Be bold. Be brave.
These were the words Julie Fershtman heard in her head when, as a young lawyer, she decided to start an equine law practice in metro Detroit.
It was certainly bold. It was incredibly brave. And it worked.
Fershtman went on to become one of the nation's best and most respected equine lawyers, traveling the country writing books, speaking to attorneys and equine experts, and trying cases.
She also got involved with the State Bar, serving as the head of the Young Lawyers Section and eventually going on to become the fifth female president of the State Bar of Michigan and the first to develop a blog (the second in the country.)
Fershtman used her position and her blog to encourage other lawyers—particularly new lawyers, women lawyers, and solo practitioners—to follow their dreams and do what they love.
Just before her term in 2011, she wrote a section for an American Bar Association book focused on women lawyers who took risks to form their own practices and was selected from more than 100 authors to share her suggestions at the ABA's annual meeting that year.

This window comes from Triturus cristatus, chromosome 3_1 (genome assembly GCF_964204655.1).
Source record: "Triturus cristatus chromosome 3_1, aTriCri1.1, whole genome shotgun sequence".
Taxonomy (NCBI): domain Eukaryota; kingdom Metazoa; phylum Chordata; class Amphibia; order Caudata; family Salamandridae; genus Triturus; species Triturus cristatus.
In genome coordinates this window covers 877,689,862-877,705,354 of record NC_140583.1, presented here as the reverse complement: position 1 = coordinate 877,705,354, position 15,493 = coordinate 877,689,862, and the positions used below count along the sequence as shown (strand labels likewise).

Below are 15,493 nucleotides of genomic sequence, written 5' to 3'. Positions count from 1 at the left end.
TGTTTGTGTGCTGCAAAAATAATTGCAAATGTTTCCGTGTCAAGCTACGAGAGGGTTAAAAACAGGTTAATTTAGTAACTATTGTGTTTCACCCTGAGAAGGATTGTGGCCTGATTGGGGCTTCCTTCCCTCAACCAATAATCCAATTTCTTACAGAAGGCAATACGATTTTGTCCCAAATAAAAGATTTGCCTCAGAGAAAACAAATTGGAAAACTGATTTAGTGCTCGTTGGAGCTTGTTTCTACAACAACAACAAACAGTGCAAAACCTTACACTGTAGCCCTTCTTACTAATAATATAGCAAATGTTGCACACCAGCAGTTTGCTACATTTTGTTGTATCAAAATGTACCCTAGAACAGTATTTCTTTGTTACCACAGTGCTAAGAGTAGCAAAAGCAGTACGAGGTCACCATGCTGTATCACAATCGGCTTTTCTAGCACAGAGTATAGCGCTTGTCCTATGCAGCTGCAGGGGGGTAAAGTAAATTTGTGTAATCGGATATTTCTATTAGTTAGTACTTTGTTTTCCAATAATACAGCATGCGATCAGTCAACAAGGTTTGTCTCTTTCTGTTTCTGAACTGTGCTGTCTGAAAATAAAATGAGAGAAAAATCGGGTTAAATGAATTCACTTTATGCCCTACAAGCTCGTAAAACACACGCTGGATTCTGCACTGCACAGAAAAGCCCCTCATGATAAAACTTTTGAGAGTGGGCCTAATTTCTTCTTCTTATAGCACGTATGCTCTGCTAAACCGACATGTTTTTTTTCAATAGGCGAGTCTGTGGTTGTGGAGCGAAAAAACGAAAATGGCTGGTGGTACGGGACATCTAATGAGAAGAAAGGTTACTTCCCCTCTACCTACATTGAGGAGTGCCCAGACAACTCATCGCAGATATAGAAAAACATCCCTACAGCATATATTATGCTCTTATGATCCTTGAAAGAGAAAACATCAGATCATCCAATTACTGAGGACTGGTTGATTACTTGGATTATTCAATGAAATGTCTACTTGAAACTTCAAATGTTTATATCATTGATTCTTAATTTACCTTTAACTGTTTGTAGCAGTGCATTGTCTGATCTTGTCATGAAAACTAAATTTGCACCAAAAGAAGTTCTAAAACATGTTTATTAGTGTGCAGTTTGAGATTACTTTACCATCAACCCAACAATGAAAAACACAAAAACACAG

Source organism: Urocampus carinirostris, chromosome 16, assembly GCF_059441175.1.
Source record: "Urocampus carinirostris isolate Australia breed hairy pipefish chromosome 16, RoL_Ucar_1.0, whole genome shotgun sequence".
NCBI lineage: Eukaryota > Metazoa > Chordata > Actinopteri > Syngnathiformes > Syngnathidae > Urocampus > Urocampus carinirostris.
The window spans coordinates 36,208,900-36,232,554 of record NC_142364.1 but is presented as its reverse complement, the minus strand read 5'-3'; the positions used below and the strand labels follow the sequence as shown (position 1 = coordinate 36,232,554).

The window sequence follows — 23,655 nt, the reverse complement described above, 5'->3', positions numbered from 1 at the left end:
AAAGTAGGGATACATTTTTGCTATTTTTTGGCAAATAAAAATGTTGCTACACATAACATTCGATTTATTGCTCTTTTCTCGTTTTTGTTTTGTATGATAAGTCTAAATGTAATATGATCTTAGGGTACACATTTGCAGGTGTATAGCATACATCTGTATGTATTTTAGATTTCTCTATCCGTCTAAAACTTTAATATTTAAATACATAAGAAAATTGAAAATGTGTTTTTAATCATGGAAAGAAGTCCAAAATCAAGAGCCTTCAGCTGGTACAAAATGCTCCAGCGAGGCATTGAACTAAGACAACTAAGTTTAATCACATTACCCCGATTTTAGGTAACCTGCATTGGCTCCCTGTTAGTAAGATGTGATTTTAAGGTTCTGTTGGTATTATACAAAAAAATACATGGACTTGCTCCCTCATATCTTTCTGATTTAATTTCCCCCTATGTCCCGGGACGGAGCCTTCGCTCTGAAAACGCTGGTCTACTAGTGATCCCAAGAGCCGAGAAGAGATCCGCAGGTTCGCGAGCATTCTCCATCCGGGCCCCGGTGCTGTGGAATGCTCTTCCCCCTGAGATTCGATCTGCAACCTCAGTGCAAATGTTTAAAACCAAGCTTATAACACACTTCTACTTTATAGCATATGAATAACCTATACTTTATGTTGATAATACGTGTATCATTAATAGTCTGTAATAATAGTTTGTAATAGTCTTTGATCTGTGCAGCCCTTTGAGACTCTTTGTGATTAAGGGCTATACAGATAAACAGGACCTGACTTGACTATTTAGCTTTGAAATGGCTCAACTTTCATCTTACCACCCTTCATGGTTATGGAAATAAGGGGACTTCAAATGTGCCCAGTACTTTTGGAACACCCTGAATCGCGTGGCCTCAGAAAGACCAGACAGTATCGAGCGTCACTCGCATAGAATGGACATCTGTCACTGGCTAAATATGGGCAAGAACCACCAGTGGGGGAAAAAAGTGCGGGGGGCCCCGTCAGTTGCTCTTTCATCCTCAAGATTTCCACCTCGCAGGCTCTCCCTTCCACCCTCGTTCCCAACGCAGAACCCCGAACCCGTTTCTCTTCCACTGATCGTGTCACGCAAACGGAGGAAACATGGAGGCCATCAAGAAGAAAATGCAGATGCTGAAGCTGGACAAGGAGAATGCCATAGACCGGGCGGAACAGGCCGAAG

During her term, she authored a Bar Journal article entitled, not surprisingly, "Be Bold: Overcoming the Glass Ceiling in Michigan's Legal Profession." She also spearheaded the development of the Bar's Mentoring Center and traveled extensively around the state delivering her powerful message.
After her term, she continued her mission, developing what one of her law partners called a "unique, empowering presentation" designed to help women lawyers improve their lawyer ratings and image and taking it to bar associations across Michigan.
But perhaps most remarkably, she accomplished all of this after being diagnosed with breast cancer just two weeks into her presidency—a testament to her drive and determination to help others.
Fershtman's brave and bold message has inspired many Michigan lawyers to follow their dreams.
One of those lawyers, a young female law student who heard her speak at an event, later thanked her by e-mail, and wrote:
"When I thought I was crazy (and many others did too) for packing up the car to essentially go nowhere, I just kept telling myself to be brave and bold. Your words gave me the encouragement and strength I needed to take a risk I knew was right for me."
That risk paid off just like it did for Fershtman two decades ago, and just like it will for many others who have had the good fortune to hear her message.
Story by Lynn Ingram